The long-awaited opening of the Saudi equity market to direct foreign investors represents a milestone in the development of capital markets in Saudi Arabia.
The Saudi exchange is not only the biggest and most liquid market in the Mena region but it was also, until Monday, the largest market closed to direct foreign investors.
We should expect these investors to find the country attractive and start investing despite the fact that the inclusion of Saudi stocks in emerging market benchmarks might take a couple of years.
This flow could take some time since these foreign investment managers have to be cleared first by the local regulator. Moreover, most of them will have to undertake a learning process since they are not necessarily familiar with the Saudi equity market despite those of the UAE and Qatar both being included last year in the MSCI Emerging Markets Index.
There are reasons to be optimistic. First of all, the Saudi equity market is very liquid, and the Tadawul has recorded an average traded volume of US$2.2 billion during the past six months, a very high figure in both absolute terms and in relative terms if you take into account the $570bn market capitalisation. Moreover, this liquidity is consistent. The Saudi exchange demonstrates the lowest volatility in terms of traded volume when compared to its peers. This aspect is particularly important since it will provide an exit to investors in case of an adverse scenario, an important consideration in a region where economies remain oil-driven and where the political and geopolitical agendas have been pretty rich for a long period of time. These factors are reflected in the volatility of regional equity markets, which can, from time to time, reach global highs.
Another attractive point is the low correlation with other emerging markets. The correlation of the Saudi exchange with the MSCI Emerging Markets Index is only 0.22 since June 2010, which makes it highly attractive from a diversification standpoint. The increasing correlation across emerging markets over the years is even making this point more relevant. The profitability of the Saudi-listed companies, which rank in the first quartile compared to their emerging peers, is also an interesting aspect.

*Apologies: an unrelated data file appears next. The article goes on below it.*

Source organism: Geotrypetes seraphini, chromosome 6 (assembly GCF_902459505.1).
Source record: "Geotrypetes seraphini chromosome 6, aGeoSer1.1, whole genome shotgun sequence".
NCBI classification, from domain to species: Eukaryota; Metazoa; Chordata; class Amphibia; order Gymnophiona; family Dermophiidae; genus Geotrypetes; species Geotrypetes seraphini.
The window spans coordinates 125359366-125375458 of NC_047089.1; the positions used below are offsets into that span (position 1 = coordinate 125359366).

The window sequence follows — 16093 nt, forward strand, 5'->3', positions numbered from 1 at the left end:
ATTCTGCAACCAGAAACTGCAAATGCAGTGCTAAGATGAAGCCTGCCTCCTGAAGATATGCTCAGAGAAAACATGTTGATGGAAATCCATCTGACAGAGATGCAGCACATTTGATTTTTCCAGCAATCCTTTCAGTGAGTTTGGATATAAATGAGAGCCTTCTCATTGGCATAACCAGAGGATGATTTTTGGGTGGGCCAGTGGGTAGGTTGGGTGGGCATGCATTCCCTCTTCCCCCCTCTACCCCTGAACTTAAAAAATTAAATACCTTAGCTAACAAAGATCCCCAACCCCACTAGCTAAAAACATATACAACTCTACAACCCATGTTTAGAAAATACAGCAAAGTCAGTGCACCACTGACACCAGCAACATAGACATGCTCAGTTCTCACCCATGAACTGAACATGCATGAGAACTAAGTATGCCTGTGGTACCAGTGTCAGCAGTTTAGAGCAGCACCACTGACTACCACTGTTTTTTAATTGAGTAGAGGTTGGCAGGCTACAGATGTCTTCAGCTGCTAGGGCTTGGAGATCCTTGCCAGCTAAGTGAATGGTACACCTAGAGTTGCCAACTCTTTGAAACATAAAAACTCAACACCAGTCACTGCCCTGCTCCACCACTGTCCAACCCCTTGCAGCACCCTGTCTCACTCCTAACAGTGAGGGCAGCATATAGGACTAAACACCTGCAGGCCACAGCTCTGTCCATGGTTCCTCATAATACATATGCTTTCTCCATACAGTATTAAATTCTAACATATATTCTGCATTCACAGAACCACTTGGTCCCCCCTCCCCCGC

More importantly, these lucrative corporates are not confined to the petrochemical sector, which benefits from a feedstock cost advantage. These high margins will provide a strong buffer for these corporates during adverse economic environments. Some sectors offer also a defensive profile. In the financial sector for instance, the largest listed one with a weight of 37 per cent in the local benchmark, banks have well capitalised balance sheets with an average Tier 1 ratio of 16 per cent above their peers.
At the same time, asset quality has increased significantly. Non-performing loans have decreased substantially to reach 1.1 per cent last year with coverage at a record high.
Another aspect, maybe counter-intuitive for most of the new players in Saudi Arabia, oil companies are not listed despite the economy still being oil-driven. This aspect has a positive effect on earnings volatility for the entire market.
Last but not least, the kingdom offers an attractive demographic play. Despite a small population compared to other emerging countries, 27 million including about 20 million locals, the population is expected to grow at a pace of 1.6 per cent between 20015 and 2020, one of the highest rates globally, and it is a young population with a median age of 29 years. Last but not least, the ages pyramid looks pretty appealing, with more than 66 per cent of the population in the age bracket of 15 to 59, and this part is still growing.
This combination offers a unique access to the fast-growing middle class, a theme that investment managers investing in emerging markets cheer.
Sebastien Henin is head of asset management at The National Investor
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